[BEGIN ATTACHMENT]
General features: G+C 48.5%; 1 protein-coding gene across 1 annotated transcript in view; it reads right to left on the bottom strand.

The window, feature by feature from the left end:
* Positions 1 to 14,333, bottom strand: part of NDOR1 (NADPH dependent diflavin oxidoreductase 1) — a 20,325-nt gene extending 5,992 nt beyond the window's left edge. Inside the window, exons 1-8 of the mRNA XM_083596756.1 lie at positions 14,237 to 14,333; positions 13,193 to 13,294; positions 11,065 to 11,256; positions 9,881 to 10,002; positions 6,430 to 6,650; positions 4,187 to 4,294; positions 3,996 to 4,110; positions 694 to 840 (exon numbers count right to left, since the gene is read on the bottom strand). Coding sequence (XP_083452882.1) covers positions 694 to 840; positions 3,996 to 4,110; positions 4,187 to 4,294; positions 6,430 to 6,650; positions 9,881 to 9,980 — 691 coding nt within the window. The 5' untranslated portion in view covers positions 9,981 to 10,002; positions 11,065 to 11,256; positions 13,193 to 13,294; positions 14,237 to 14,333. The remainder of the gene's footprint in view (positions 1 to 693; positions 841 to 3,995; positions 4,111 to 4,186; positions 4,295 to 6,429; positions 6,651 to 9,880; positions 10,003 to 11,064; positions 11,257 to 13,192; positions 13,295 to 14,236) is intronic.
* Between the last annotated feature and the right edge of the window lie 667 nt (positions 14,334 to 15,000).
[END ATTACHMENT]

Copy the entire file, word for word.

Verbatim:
General features: G+C 48.5%; 1 protein-coding gene across 1 annotated transcript in view; it reads right to left on the bottom strand.

The window, feature by feature from the left end:
* Positions 1 to 14,333, bottom strand: part of NDOR1 (NADPH dependent diflavin oxidoreductase 1) — a 20,325-nt gene extending 5,992 nt beyond the window's left edge. Inside the window, exons 1-8 of the mRNA XM_083596756.1 lie at positions 14,237 to 14,333; positions 13,193 to 13,294; positions 11,065 to 11,256; positions 9,881 to 10,002; positions 6,430 to 6,650; positions 4,187 to 4,294; positions 3,996 to 4,110; positions 694 to 840 (exon numbers count right to left, since the gene is read on the bottom strand). Coding sequence (XP_083452882.1) covers positions 694 to 840; positions 3,996 to 4,110; positions 4,187 to 4,294; positions 6,430 to 6,650; positions 9,881 to 9,980 — 691 coding nt within the window. The 5' untranslated portion in view covers positions 9,981 to 10,002; positions 11,065 to 11,256; positions 13,193 to 13,294; positions 14,237 to 14,333. The remainder of the gene's footprint in view (positions 1 to 693; positions 841 to 3,995; positions 4,111 to 4,186; positions 4,295 to 6,429; positions 6,651 to 9,880; positions 10,003 to 11,064; positions 11,257 to 13,192; positions 13,295 to 14,236) is intronic.
* Between the last annotated feature and the right edge of the window lie 667 nt (positions 14,334 to 15,000).